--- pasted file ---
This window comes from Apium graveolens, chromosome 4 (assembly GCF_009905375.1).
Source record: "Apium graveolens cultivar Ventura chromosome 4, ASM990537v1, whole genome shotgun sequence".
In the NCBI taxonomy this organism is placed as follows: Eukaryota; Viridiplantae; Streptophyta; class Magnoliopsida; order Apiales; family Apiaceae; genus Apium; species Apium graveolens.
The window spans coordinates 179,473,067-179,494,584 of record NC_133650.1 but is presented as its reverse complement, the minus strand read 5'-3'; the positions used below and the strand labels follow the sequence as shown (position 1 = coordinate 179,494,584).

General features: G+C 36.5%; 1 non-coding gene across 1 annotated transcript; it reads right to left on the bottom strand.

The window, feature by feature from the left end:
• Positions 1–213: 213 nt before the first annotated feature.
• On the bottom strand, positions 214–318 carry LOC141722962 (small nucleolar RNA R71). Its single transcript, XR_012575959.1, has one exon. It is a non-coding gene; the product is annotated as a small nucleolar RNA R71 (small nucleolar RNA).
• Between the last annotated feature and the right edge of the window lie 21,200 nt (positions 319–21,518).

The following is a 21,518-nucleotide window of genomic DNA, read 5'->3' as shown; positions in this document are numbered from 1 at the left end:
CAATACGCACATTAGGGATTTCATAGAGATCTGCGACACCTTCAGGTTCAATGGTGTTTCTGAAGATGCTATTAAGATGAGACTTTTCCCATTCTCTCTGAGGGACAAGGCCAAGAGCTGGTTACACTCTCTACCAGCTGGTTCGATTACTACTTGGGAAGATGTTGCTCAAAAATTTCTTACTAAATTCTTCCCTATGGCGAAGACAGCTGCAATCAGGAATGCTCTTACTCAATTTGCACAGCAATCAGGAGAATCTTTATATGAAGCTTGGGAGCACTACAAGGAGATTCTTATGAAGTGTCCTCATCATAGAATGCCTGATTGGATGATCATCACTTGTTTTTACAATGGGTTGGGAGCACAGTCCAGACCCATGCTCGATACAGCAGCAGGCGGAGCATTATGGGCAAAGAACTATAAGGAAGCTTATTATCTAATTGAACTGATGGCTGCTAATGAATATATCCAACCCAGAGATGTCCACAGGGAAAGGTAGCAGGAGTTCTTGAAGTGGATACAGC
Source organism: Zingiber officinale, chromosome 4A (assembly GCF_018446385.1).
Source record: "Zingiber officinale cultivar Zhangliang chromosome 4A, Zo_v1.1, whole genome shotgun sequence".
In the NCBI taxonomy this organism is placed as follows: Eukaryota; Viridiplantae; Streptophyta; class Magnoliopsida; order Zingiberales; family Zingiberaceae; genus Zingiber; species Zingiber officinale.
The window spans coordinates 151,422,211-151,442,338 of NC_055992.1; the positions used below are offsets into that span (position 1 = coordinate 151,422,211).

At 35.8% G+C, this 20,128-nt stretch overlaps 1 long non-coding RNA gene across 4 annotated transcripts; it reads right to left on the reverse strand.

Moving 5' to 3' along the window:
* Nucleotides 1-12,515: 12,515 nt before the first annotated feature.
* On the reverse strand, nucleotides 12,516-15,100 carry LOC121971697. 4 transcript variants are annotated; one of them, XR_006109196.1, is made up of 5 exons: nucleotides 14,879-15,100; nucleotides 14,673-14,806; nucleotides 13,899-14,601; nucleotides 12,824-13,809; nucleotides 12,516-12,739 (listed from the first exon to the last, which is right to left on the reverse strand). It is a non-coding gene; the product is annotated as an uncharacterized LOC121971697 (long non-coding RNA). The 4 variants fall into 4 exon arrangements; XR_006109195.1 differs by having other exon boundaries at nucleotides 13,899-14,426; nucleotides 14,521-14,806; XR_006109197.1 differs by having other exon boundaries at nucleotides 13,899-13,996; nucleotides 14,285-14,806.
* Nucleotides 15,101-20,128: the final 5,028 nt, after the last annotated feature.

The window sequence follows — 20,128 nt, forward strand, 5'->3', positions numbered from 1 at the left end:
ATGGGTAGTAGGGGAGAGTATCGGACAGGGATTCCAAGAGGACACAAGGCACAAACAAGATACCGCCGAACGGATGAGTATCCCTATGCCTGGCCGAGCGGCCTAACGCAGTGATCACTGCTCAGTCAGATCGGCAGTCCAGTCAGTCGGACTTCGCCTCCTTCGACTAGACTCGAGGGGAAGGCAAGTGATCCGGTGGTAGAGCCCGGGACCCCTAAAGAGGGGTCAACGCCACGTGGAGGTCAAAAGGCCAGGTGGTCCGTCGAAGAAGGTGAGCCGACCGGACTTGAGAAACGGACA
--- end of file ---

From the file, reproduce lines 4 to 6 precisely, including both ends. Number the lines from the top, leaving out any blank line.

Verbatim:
The window spans coordinates 179,473,067-179,494,584 of record NC_133650.1 but is presented as its reverse complement, the minus strand read 5'-3'; the positions used below and the strand labels follow the sequence as shown (position 1 = coordinate 179,494,584).

General features: G+C 36.5%; 1 non-coding gene across 1 annotated transcript; it reads right to left on the bottom strand.

The window, feature by feature from the left end: